Whitehorse shopping and re-use enthusiasts, get your wallets ready: the city’s latest thrift store is about to open its doors in a new, permanent location.
Since May, the Whitehorse Community Thrift Store, an initiative largely driven by volunteers, has been hosting pop-up shops around town to sell its stock of donated goods. While those were successful, the goal has always been to have a space that the store could call its own, representative Susie Anne Bartsch said — so when a spot opened up in the Yukon Inn Plaza in late August, the store jumped on it.
“We have not a lot (left) to do, but a fair amount to do before we’re open, but we have the people to do it so this is great,” Bartsch said when the News visited the store, located beside Wines By Design, on Sept. 18, four days before its official opening.
“At this point we’ve done quite a few pop-ups … so we got good at it and got to know each other within the context of working on this, so it’s become a really cohesive group of people, a lot of cooperation goes into making this kind of thing happen.”
Bartsch said the remaining work is mostly just taking care of the “small details” like setting up a bulletin board near the entrance to let would-be donators know what goods the store can and can’t accept, and setting up the card-payment system (shoppers are encouraged and advised to bring cash for opening day).
The big stuff is all taken care of — the walls, once mauve, have been painted various shades of white or cheerful yellow and orange; new dark-brown wooden floors have replaced the old, red, chipped linoleum tiles.
Perhaps most importantly, the wares have been laid out in neat sections that are ready for customers to browse: there’s the “boutique” section right at the front of the store, where clothing is sorted by size, and men’s, women’s, children’s and babies’ categories (two changing booths with mirrors are available for customers who want to try before they buy); there’s a shelf of linens; a kids’ play area that also doubles as the toy store; more shelves of board games, books, CDs, VHS tapes; and finally, a back area filled with larger pieces of furniture.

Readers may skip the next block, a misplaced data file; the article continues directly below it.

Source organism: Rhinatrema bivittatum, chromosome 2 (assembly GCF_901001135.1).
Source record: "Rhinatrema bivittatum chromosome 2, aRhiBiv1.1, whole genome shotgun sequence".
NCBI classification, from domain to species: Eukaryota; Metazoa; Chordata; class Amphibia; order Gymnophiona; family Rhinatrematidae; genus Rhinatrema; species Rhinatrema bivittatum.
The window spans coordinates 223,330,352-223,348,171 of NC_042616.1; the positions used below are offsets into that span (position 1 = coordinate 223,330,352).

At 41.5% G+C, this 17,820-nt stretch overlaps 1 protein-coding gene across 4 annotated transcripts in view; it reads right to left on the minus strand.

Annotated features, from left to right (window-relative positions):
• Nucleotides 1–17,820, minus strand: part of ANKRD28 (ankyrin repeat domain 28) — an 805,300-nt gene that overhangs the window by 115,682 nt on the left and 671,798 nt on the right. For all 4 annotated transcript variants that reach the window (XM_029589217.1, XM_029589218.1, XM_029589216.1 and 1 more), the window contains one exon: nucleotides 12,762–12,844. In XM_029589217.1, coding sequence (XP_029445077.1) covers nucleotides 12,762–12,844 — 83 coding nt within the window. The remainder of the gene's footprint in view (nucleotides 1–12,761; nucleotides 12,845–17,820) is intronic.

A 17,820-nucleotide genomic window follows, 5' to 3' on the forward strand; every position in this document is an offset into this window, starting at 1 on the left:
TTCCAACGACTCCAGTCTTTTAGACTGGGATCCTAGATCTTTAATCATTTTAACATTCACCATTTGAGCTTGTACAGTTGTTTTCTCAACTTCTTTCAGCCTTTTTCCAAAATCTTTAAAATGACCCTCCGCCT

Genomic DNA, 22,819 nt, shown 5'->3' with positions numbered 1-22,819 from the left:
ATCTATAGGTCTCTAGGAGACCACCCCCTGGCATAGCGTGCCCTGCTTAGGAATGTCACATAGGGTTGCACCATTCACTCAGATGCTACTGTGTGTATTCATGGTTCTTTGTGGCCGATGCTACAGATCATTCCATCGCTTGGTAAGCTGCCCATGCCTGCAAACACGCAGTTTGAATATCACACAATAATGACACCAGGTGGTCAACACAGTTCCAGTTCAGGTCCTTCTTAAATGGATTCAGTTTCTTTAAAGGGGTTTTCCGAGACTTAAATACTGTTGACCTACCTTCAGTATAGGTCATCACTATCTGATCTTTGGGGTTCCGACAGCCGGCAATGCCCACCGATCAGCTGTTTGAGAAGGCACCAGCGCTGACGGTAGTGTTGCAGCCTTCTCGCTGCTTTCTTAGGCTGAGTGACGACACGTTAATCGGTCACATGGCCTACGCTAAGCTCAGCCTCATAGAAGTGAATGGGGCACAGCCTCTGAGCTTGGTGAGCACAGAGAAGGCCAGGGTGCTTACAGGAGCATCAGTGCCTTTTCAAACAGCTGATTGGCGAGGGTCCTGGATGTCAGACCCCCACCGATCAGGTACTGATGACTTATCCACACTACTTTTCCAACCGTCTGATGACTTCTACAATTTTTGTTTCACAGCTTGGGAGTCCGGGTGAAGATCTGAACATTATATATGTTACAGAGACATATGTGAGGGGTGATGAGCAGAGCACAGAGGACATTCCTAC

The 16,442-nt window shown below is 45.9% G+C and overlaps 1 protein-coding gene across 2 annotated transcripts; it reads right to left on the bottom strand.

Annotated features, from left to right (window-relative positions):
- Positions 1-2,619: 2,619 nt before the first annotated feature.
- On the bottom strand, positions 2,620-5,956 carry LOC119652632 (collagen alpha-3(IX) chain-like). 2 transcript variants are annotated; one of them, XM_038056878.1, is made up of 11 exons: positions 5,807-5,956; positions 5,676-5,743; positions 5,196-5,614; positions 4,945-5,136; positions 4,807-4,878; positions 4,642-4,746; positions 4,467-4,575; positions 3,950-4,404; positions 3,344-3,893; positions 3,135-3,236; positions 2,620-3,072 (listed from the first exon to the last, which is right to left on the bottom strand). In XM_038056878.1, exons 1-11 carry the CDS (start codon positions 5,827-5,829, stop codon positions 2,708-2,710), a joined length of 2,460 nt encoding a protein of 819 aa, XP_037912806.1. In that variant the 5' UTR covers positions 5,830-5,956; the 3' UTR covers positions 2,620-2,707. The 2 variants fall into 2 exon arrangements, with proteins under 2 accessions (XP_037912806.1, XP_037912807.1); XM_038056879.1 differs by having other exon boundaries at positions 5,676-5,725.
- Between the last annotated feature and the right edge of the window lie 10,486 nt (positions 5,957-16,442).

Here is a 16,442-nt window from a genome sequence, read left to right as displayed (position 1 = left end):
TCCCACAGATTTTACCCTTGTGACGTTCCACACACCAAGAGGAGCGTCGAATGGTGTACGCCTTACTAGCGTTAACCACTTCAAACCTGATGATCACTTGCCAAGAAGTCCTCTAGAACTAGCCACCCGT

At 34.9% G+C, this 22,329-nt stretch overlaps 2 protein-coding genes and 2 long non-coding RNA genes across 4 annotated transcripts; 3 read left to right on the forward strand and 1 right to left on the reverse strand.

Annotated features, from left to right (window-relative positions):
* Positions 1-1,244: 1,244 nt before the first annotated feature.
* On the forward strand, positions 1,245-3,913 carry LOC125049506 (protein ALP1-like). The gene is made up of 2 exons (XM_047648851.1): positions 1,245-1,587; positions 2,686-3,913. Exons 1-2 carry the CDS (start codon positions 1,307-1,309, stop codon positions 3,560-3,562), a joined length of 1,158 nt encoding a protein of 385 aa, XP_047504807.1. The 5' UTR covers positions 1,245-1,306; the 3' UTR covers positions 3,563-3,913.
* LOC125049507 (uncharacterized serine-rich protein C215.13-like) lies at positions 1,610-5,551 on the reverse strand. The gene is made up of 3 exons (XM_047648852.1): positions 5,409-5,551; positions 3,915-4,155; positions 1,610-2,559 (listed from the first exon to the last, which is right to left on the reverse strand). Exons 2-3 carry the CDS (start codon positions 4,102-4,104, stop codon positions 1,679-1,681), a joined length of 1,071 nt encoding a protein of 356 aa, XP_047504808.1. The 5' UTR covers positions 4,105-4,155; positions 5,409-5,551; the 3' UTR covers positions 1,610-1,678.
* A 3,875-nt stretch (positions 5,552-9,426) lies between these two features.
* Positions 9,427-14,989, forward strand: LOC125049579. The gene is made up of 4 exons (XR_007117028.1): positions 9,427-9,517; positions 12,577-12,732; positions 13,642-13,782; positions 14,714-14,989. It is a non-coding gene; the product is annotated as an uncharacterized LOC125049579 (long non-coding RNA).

For the next while, Bartsch said, the store will only be open on Saturdays, in part because organizers want to be sure that they’ve built up a steady and reliable pool of volunteers to help keep everything running smoothly before increasing hours. The store is also not taking donations at the Yukon Inn Plaza location but will be holding scheduled “intake” sessions at its locker at North Star Mini Storage instead, Bartsch said, because at the moment, it simply doesn’t have the capacity for it.
“One of the things we’ve been saying … is, we’re moving slow to move fast. And not just to move fast, but, let’s make it for the long-haul,” she said. “When we’re slow enough to make sure that we’re getting details right so that we’ll last.”
Besides building up a base of volunteers, Bartsch said other parts of the store’s long-term plan include partnering with other local businesses to help divert waste (for example, it’s currently in talks with the Purple Bike Project to take in bike helmets that it can’t legally sell), hiring at least two staff members to manage operations, and figuring out what to do with proceeds once the store becomes profitable.
Until it starts turning a profit, it’s also focusing on achieving its goal of raising $70,000 to keep it financially secure for at least the first year — between the $10,000 it received from the Yukon Innovation Prize in April, its active GoFundMe campaign, and funds from pop-ups and donations, Bartsch said the store’s about halfway there.
But for now, Bartsch said, the fact the the store finally has a home, and that it will be welcoming shoppers soon, is at the top of her mind.
“We keeping coming in (and saying), ‘Can you believe that we did this?’” she said.
“It’s a labour of love, but the amount of people who love thrift stores is significant … It’s so needed. Our community proved that to ourselves, that not having a thrift store leaves a real hole for people who, one, love shopping in this kind of place and, two, who really need this kind of a service, both for donating and particularly for buying.”
The Whitehorse Community Thrift Store, located in the Yukon Inn Plaza, will open on Saturday, Sept. 22 at 10 a.m. Customers are encouraged to bring cash. There are two scheduled intake days in the near future — Oct. 6 and 20 from 10 a.m. to 2 p.m.
Contact Jackie Hong at